Nurturing a vision for Maryland courts Agenda for the future: Bill would continue work of commission on the judiciary.

March 11, 1997

COURTS ENSHRINE unchanging legal principles, but systems of justice must also be resilient. Changing times bring new challenges. Good systems of justice -- those that serve citizens well -- know when to adapt.

Maryland's courts are facing daunting challenges, ranging from dramatic increases in caseloads to outdated and inadequate facilities. The Commission on the Future of Maryland's Courts has looked at a wide range of issues and made recommendations on problems big and small. Some will be politically tough -- like reorganizing the circuit court system. Some are essential -- like helping courts to make better use of technology.

Other recommendations touch on important but often-overlooked areas, such as providing access to the disabled, interpreters for non-English speakers, child care for those involved in trials or waiting areas out of the public eye for victims of crime. And, as in most every sweeping look at potential reforms, some of the commission's recommendations may be dropped altogether.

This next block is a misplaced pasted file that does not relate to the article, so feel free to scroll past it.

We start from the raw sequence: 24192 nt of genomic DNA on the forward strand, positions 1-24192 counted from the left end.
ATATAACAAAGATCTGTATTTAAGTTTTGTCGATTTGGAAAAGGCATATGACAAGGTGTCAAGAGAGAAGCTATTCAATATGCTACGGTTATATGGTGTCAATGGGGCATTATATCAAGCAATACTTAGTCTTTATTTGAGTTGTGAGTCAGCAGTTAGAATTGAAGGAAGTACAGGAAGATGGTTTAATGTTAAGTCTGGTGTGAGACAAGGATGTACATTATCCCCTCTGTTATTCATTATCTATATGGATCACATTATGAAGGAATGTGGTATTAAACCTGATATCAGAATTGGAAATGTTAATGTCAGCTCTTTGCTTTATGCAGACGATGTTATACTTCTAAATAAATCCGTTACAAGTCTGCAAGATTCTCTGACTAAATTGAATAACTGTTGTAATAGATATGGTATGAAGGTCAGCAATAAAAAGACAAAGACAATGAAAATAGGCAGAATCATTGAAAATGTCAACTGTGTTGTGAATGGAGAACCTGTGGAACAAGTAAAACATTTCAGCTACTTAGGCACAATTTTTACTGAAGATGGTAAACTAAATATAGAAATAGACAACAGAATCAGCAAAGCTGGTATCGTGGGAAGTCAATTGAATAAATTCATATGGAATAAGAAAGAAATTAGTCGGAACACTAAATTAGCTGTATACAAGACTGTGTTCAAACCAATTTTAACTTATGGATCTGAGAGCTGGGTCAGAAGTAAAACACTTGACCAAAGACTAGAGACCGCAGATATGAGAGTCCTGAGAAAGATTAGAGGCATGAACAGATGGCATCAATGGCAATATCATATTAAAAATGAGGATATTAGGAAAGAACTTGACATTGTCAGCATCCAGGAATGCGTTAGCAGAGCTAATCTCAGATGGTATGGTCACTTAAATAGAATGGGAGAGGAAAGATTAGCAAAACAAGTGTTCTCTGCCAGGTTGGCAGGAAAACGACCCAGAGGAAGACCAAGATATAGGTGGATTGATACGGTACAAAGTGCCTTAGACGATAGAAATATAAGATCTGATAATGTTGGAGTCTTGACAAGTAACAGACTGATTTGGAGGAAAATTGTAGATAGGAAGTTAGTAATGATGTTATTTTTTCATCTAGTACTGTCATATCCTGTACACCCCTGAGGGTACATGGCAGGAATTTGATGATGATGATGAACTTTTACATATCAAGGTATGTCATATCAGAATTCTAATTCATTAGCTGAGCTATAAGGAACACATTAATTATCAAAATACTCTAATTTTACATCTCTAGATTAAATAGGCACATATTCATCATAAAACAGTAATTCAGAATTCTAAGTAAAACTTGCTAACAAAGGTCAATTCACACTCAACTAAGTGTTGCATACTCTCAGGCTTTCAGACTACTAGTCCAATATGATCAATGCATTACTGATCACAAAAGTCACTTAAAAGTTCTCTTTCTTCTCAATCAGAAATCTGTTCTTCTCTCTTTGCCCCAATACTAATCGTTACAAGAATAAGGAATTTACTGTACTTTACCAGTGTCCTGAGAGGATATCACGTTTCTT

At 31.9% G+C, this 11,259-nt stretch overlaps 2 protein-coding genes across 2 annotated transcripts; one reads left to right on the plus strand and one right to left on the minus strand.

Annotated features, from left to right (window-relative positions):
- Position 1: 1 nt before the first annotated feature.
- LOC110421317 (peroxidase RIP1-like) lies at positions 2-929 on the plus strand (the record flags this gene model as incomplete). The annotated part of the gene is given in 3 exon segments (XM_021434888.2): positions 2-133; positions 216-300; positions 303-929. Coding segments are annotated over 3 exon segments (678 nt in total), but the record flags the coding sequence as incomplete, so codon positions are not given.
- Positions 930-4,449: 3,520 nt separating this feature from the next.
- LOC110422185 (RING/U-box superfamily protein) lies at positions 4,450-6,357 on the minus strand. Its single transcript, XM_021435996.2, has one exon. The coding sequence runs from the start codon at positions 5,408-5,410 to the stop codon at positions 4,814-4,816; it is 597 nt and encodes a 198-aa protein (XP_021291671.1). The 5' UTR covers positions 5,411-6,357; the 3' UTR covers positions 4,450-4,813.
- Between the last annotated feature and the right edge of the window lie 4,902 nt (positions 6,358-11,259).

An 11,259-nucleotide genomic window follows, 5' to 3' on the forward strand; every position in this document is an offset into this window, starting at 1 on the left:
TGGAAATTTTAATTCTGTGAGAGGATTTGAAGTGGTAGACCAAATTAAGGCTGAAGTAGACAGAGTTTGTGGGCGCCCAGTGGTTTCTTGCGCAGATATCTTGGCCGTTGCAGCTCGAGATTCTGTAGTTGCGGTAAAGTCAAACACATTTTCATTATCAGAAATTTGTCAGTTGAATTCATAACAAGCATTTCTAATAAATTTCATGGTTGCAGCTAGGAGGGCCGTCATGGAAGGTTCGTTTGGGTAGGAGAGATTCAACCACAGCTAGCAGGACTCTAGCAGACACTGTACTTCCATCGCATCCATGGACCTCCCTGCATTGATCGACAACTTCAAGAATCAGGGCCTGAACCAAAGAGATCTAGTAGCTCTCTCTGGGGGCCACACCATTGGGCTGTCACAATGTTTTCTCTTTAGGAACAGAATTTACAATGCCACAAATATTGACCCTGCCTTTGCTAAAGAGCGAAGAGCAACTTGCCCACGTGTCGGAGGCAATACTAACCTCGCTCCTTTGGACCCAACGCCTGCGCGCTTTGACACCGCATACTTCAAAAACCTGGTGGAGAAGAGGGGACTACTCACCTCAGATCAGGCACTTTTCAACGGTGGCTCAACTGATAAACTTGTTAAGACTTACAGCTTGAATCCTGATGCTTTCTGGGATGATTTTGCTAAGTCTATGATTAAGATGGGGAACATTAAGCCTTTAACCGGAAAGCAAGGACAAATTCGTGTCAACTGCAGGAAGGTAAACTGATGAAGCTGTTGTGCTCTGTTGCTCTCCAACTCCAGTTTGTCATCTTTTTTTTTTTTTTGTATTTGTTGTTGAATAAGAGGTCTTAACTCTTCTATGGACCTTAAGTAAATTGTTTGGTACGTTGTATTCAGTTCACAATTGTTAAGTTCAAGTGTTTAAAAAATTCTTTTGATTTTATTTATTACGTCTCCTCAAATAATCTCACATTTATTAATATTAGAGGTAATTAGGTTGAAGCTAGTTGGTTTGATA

The process of sorting out these recommendations has barely begun, which is why so little of the commission's work has found its way into legislative proposals this session. Many of the suggestions need to be thoroughly aired before legislators decide on far-reaching changes. But at least the commission's report has jump-started an important debate, which needs to continue if Maryland citizens are to have a judicial system that truly serves their needs. That won't happen if the commission is allowed to die altogether.

A bill pending in the House Judiciary Committee would keep the debate alive by authorizing the commission's executive committee to continue through the end of the 1998 legislative session. This legislation does nothing to favor or push forward any particular proposal. It simply ensures that months of work will not slip away before citizens and lawmakers can take a good look at the merits of the issues. Despite the disgruntled feelings of a few committee members, this bill deserves swift approval.

Pub Date: 3/11/97

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